Value of average city property deal has risen $17,000 in three months to $776,729, real estate firm’s figures show .

One in four houses sold by Auckland's biggest real estate agency last month fetched more than $1 million.

According to Barfoot & Thompson, which released the record-breaking sales figures yesterday, 420 of the 1597 houses sold cost buyers seven figures.

At the same time, sales prices increased almost 4 per cent since February, taking the average price of a residence in Auckland to an all-time high of $776,729.

The cost is 9 per cent higher than the median for March last year and $17,000 higher than the previous record average price set in December.

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It indicates the city's housing market is showing no signs of letting up, as first-home buyers scramble to get on the property ladder.

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Barfoot & Thompson managing director Peter Thompson said March was always the most active month for property sales, but last month set a string of new highs.

In one fortnight alone, the company sold more than 400 properties each week, the highest two weeks' trading in its 92-year history.

Only March 2003 had bigger sales, when 476 residences sold in seven days.

Last week, agents sold a two-bedroom house in Sussex St in Grey Lynn for $1.5 million - 39 per cent above its council valuation.

"Buyers remain convinced that with a stable economy, low interest rates and restricted housing availability, buying at current prices is manageable," said Mr Thompson.

First-time buyers would be hardest hit, he said.

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Until we start getting more property built and competing with existing properties, there will always be that demand on property.

"It makes it difficult. But we did sell over 300 properties under $500,000 and we still have 290 properties - these are two- to four-bedroom houses - up to about $500,000."

He said that while consents were increasing for new-house builds, many of them would take six to nine months before owners could move in.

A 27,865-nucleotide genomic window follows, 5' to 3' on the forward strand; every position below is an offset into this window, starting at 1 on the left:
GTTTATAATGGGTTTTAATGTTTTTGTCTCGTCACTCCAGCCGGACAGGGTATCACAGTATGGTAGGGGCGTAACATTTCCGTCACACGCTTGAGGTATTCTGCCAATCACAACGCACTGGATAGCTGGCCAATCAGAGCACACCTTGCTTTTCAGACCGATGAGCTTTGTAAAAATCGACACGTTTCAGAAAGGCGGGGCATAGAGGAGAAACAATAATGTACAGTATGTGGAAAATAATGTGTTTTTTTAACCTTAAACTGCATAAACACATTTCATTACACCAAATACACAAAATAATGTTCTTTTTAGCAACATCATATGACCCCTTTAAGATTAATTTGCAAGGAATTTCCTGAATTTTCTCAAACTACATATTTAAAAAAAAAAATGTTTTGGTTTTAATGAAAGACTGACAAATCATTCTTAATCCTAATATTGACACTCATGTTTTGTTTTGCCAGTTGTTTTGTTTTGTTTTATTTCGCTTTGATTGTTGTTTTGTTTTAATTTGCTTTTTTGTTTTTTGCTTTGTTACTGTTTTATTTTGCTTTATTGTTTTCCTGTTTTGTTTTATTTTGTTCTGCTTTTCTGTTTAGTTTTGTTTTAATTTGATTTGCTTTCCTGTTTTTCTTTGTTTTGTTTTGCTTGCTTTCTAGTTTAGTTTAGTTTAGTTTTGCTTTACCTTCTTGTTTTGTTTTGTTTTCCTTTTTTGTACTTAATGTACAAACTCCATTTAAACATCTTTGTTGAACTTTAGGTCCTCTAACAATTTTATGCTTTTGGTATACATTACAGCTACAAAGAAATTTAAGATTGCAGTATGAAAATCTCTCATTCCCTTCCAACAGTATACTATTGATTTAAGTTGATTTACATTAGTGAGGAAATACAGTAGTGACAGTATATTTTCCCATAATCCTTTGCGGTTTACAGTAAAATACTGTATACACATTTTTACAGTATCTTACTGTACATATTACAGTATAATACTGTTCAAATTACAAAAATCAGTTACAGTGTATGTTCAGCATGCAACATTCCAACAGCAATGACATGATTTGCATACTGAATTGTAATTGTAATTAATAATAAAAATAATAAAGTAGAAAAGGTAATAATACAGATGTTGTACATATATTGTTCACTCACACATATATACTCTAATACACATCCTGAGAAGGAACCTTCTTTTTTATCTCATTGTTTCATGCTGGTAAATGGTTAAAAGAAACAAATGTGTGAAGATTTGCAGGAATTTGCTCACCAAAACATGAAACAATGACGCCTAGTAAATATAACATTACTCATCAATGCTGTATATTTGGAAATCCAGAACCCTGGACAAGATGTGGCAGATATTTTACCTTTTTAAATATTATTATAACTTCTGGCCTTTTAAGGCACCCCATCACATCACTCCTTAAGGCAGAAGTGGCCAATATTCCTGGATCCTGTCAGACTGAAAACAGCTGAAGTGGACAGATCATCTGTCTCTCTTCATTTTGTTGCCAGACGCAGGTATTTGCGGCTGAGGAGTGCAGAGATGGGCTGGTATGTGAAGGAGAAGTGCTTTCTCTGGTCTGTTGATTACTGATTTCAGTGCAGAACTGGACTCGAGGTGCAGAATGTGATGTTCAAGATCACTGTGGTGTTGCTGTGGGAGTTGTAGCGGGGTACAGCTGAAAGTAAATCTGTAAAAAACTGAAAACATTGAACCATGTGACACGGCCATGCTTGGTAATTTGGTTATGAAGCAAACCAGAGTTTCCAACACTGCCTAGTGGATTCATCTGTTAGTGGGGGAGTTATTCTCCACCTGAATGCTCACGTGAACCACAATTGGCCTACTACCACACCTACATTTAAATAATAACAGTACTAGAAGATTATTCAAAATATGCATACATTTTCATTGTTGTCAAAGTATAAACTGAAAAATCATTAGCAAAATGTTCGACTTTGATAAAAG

"Until we start getting more property built and competing with existing properties, there will always be that demand on property," Mr Thompson said.

"So I think for the next 12 months we'll see similar activity to what we're going through at the moment, but in seasonal trends."

Real Estate Institute chief executive Colleen Milne said the new figures did not surprise her because 87 per cent of homes sold for more than $1 million were in Auckland.

She said there were still options for first-home buyers but they included moving further out to suburbs such as Henderson and Manukau.

ASB chief economist Nick Tuffley said price pressure in Auckland had been picking up since late last year. Factors included strong demand caused by population growth, lower interest rates, fewer listings and a slow uptake of building activity.

Mr Tuffley said the cost of residences around the country was predicted to rise 5 per cent this year, compared with 10 per cent in Auckland.

Meanwhile, Property Institute chief executive Ashley Church advised homeowners to update valuations, which could increase sale prices. He said council valuations, the accuracy of which had been criticised recently, were only a "snapshot" of the value of a property.

"They're not intended to provide an ongoing price guide - particularly in a fast-rising market. If you live in an area where house prices are rising, a recent valuation could be worth tens of thousands of dollars to you."

Record sales
• Barfoot & Thompson's March figures for Auckland

• 420 of 1597 homes sold for more than $1 million.

• 300 homes sold for under $500,000.

• Average house price rose to $776,729.
Source: Barfoot & Thompson